UN Discussion Focuses on Women, HIV and Property Rights. 21/3/2017

Published by OIKOUMENE

“She is HIV positive too. No need to inherit her late husband’s title deed. She will die soon and leave it anyway.”

These man’s thoughts during his brother’s funeral were used by Jane Ng’ang’a, national coordinator, International Network of Religious Leaders Living with or Personally Affected by HIV (INERELA+) Kenya Chapter, to push the debate on property and inheritance rights linked to HIV. The discussion was held during the 61st Session of the United Nations Commission on the Status of Women (CSW), on 16 March, at the headquarters of UNAIDS, in New York.

The panel was co-organized by the World Council of Churches Ecumenical Advocacy Alliance (WCC-EAA), Greek Orthodox Archdiocese of America, UNAIDS, Salesians of Don Bosco, and the Permanent Mission of the Holy See to the United Nations.

Ng’ang’a spoke about her research on property and inheritance rights, sharing some true stories on how violations of property and inheritance rights are linked to HIV, hoping to encourage advocacy for religious leaders and faith-based organizations (FBOs) on such issues.

In some places in the world, women are prevented from holding jobs or from inheriting properties. When husbands or parents die, women are often impeded from inheriting or owning property. And women living with HIV are in an even more precarious situation - along with their children.

Even if under the law it is possible for women, theoretically, to control property, the property to which they would be entitled is often confiscated by the family members of the husband or by the male family members of the widow herself.

For Archbishop Bernardito Auza, permanent representative of the Holy See Mission to the UN, this is not only a problem of law, but “it is a problem of how women have access to the fiduciary structure,” he said.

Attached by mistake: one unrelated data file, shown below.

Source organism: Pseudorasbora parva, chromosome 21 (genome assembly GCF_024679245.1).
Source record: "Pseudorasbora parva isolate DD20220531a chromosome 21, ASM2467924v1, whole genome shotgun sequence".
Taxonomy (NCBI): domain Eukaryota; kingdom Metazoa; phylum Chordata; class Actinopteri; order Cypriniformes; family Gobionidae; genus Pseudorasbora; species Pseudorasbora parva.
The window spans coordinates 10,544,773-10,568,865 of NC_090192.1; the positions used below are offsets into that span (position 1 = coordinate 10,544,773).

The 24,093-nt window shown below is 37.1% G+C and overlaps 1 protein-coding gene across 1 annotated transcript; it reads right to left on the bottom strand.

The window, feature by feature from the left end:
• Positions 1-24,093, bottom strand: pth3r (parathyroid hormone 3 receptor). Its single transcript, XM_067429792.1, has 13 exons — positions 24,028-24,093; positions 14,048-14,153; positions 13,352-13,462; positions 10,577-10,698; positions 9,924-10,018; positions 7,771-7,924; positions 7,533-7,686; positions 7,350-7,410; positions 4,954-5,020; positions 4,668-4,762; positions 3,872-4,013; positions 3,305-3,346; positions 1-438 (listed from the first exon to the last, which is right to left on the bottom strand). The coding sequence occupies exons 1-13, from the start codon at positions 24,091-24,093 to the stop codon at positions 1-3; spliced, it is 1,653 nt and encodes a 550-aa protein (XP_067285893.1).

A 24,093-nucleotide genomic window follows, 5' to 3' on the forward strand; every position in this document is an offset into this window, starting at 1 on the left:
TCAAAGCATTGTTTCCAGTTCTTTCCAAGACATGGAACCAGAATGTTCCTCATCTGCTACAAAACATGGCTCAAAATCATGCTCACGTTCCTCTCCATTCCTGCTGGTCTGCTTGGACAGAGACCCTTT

“Therefore, defending the dignity of women involves then upholding and legally securing the right to own and inherit property through reforming laws wherever it is needed and making them practical and effective on the ground,” stated Auza.

Sheila Dinotshe Tlou, director of the UNAIDS Regional Support Team for Eastern and Southern Africa, was also part of the panel. She believes that FBOs themselves are already acting as champions in rights education.

“Half the time we have very good laws, but people don’t know these laws,” said Tlou. “We are all called to be champions, to really look at our communities and ask what are the issues that we can take to any world leader, whether it is a president or a minister,” she said.

Rev. Pauline Njiru, regional coordinator for Eastern Africa for the WCC’s Ecumenical HIV and AIDS Initiatives and Advocacy (EHAIA), shared some stories of women whose lives have been impacted by property and inheritance rights violations and the link between such violations and HIV. She stressed it is important “to raise awareness and overcome dispossession, and barriers to inheritance rights for women living with HIV.”

Rev. Thomas Brennan, from the Salesians of Don Bosco and moderator of the panel, hoped faith-based leaders “would now take up the charge to be able to educate people about HIV, women’s rights and look at the way that we can motivate our local communities to be able to do the changes that are necessary.”

“We need more champions. We need more people who say ‘I will make this my cause, because I believe that part of my faith is to reach out to those who are most marginalized,” he said.

“So we look to tell our communities that they have to help with the systemic change that is necessary to allow women to have all of their rights respected. And in instances where land is being taken away, that they not have that discrimination,” concluded Brennan.

Dr Isabel Phiri, WCC deputy general secretary, closed the panel affirming that “in terms of methodology, education is key. Education at all levels, for men, women, children, lawmakers and for the society in general, so they have a clear understanding of what is at stake when it comes to women’s issues”, she said.

In 2015 that there are still an estimated 17.8 million women living with HIV (15 or older), according to UN Women. As 51% of the global number of the adults living with HIV, women have been particularly affected by HIV and AIDS, and often do not receive the same level of attention as other demographics.

In many parts of the world, women living with HIV are often excluded from holding a job, inheriting and controlling property, and otherwise exercising economic independence, factors contributing to the true economic empowerment of women which subsequently has positive effects on development outcomes.

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